Precision medicine based on tumor-only sequencing is more precise for people of European decent—and less precise for those whose ancestry is from Latin America, Africa and Asia, according to a study.
Researchers from the Translational Genomics Research Institute (TGen), an affiliate of City of Hope, and the Keck School of Medicine of the University of Southern California (USC), led the study, titled “A method to reduce ancestry related germline false positives in tumor only somatic variant calling and published October 19 in BMC Medical Genomics.
In the study, the researchers also discussed their development of an open-source genomic tool designed to help identify genetic variants that could cause cancer when normal tissue is not available or feasible to sequence.
The tool is named LumosVar—derived from the incantation “Lumos Maxima,” which produced a blinding flash of light from the tip of the wand in the world of Harry Potter, starting in the film “Harry Potter and the Prisoner of Azkaban.” The researchers cautioned, however, that LumosVar is not precise enough to pinpoint which anti-cancer drugs to give individual patients.
“The field of precision medicine isn't taking into account population differences,” John D. Carpten, Ph.D., director of the Institute of Translational Genomics at the Keck School of Medicine of USC, and one of the study's lead authors, said in a statement. “The approaches being used are imprecise when you look at very specific populations.”
“Tumor-only sequencing in patients from populations that have undergone rapid expansion significantly decreases the precision of precision medicine,” Dr. Carpten added. “Importantly, the greater impact will be on individuals from underrepresented communities.”
He and the other researchers cited the need to sequence more people from more diverse parts of the world. Most people worldwide who have undergone whole-genome sequencing are of European decent, biasing existing databases used to exclude false-positive variants. Yet European ancestry has the fewest genetic variants, especially individuals with roots in Scandinavia. Individuals with origins in less developed parts of the world have the most genetic variants, with individuals from Bangladesh having among the world's most diverse genomes.
Another challenge the researchers cited is that many hospitals collect tumor tissue for research purposes without collecting normal tissue for comparison, especially in underdeveloped nations.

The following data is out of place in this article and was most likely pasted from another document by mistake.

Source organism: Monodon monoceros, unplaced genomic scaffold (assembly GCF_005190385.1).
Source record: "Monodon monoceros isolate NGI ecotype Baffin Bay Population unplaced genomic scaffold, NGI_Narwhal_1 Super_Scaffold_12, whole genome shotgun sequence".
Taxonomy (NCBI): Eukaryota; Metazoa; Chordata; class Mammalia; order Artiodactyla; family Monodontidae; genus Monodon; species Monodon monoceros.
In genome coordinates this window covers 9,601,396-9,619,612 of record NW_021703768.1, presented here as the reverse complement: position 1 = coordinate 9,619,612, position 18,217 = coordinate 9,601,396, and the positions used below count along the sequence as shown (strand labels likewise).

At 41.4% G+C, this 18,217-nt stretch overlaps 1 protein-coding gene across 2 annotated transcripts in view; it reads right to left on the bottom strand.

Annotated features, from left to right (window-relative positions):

“It is very difficult to identify a somatic, or potentially cancer-causing, variant when you don't have a germline, or normal, sample,” said Rebecca Halperin, Ph.D., a TGen assistant research professor and the study's other lead author. “You get more false positives—those genetic variants that don't cause cancer—from populations with non-European ancestry.”
To help sort out false positives, Dr. Halperin and David W. Craig, Ph.D., the study's senior author and Vice Chair of the Keck School of Medicine of USC's Department of Translational Genomics, co-created LumosVar. The Bayesian tumor only caller is designed to leverage differences in allelic frequency between somatic and germline variants in impure tumors.
The researchers used simulated data to systematically examine how copy number alterations, tumor purity, and sequencing depth should affect the sensitivity of LumosVar, then evaluated the tool by using real data.
“We have clearly demonstrated that LumosVar has improved positive predictive value in calling somatic variants compared to database filtering, which is the most commonly used approach with unmatched tumor samples,” the study added. “When analyzing archival samples in a research setting, we believe LumosVar would be of great utility.”
The study produced what the research team called a surprising finding: Rapid population expansion over millennia in Africa, as in South America and Asia, turns out to have driven increased genetic diversity among individuals. Researchers assumed that because all modern humans across the globe can be genetically traced back to ancestors from Africa, those with African ancestry would be more genetically diverse, and those populations who spread elsewhere across the globe would, as descendants of more recent common ancestors, became less genetically diverse.
“The added complexity of identifying inherited genetic changes surprised me and many others we have shared these findings with,” said Dr. Craig, who also is a Professor and Co-Director of the Institute of Translational Genomics at the Keck School of Medicine of USC.
The study was funded by The Ben & Catherine Ivy Foundation and by the Multiple Myeloma Research Foundation.